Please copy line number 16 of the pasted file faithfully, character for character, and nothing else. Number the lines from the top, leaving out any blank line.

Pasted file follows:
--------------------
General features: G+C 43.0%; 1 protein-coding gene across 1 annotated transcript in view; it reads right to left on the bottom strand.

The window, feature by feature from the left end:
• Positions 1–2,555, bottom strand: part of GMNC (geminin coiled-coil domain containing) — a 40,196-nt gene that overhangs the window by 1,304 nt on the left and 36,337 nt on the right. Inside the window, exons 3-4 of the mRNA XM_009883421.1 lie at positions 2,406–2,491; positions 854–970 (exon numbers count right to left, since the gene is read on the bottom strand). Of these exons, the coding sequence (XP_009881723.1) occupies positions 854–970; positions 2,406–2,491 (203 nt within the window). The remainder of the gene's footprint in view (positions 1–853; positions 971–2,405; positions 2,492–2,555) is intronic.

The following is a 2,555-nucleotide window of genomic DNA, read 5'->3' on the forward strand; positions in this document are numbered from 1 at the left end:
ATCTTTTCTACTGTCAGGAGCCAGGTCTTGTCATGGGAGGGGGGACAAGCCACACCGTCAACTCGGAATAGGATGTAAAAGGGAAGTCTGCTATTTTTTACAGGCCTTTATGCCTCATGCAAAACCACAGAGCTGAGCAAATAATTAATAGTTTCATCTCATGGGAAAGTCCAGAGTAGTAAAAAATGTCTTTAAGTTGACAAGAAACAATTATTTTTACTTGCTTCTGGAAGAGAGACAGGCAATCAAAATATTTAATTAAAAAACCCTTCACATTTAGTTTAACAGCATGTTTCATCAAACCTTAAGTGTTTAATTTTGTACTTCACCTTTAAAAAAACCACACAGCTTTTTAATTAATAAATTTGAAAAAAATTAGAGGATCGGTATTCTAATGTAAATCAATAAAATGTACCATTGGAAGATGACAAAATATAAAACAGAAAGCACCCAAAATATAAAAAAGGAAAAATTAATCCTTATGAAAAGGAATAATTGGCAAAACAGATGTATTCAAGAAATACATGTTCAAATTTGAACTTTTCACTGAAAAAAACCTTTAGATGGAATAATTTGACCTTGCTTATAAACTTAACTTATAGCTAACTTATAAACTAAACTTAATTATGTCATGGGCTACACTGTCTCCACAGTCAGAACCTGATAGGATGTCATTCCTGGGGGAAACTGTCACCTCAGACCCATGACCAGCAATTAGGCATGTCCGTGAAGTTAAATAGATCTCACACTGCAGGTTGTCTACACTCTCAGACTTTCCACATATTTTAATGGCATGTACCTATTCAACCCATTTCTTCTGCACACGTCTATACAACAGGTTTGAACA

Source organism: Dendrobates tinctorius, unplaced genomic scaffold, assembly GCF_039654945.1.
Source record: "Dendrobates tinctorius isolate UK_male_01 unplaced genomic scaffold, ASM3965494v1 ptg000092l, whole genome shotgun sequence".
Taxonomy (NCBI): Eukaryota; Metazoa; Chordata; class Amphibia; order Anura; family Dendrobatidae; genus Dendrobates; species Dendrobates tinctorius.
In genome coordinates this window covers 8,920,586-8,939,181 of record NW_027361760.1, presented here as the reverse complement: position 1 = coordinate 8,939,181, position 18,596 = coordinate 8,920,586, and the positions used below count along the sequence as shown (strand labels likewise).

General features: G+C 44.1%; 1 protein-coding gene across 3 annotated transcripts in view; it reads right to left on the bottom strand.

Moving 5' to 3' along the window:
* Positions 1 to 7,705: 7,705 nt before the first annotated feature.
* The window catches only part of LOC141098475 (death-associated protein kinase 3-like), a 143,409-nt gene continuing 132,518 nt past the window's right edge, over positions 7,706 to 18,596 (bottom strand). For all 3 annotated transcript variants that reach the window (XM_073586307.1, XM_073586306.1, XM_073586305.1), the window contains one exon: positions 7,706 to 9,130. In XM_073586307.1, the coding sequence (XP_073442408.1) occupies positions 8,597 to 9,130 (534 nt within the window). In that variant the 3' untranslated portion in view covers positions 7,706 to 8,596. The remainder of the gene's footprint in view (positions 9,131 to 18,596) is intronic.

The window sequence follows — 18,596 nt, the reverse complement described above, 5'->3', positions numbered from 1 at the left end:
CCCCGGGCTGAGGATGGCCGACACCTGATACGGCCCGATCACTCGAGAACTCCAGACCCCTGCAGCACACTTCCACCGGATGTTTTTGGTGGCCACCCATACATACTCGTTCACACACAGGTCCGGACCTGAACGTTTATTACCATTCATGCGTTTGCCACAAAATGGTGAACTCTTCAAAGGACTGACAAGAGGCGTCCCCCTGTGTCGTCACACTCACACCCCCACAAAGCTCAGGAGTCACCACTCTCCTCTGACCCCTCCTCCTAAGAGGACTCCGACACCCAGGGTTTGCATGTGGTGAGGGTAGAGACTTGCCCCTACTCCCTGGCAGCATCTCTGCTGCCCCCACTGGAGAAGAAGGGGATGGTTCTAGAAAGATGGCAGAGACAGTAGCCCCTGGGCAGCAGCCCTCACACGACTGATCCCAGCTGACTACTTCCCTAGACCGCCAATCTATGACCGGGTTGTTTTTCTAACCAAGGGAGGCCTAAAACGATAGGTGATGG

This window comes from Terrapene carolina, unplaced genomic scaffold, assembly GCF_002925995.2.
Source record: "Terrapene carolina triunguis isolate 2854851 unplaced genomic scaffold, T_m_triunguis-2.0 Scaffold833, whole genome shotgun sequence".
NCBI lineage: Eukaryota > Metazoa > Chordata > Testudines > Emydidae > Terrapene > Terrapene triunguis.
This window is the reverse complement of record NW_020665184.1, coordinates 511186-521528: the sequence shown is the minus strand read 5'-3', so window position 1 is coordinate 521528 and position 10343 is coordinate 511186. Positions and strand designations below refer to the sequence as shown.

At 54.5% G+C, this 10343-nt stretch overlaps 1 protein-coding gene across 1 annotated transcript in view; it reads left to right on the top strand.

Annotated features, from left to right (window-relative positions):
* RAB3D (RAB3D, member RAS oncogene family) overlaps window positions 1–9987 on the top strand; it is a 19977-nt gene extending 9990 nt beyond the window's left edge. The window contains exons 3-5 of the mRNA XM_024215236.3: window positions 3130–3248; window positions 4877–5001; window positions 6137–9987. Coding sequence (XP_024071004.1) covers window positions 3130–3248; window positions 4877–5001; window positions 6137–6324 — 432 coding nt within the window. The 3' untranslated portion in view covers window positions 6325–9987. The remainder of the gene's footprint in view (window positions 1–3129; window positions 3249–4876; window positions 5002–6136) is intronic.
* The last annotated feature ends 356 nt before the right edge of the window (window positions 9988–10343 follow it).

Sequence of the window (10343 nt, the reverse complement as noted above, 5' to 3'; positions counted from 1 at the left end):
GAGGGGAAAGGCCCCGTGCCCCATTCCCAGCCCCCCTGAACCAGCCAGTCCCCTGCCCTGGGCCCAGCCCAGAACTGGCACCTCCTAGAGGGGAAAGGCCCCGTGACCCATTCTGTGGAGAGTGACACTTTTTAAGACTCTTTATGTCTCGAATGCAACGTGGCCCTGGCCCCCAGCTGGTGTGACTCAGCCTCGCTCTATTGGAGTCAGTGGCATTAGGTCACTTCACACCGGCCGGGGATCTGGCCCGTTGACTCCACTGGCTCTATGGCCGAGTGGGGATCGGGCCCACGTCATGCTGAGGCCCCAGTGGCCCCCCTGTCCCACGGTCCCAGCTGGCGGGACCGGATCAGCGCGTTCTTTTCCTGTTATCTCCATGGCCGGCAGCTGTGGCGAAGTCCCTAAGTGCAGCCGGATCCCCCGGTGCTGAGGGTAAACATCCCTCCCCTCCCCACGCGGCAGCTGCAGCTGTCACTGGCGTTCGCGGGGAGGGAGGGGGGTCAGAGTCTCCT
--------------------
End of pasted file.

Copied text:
This window comes from Terrapene carolina, unplaced genomic scaffold, assembly GCF_002925995.2.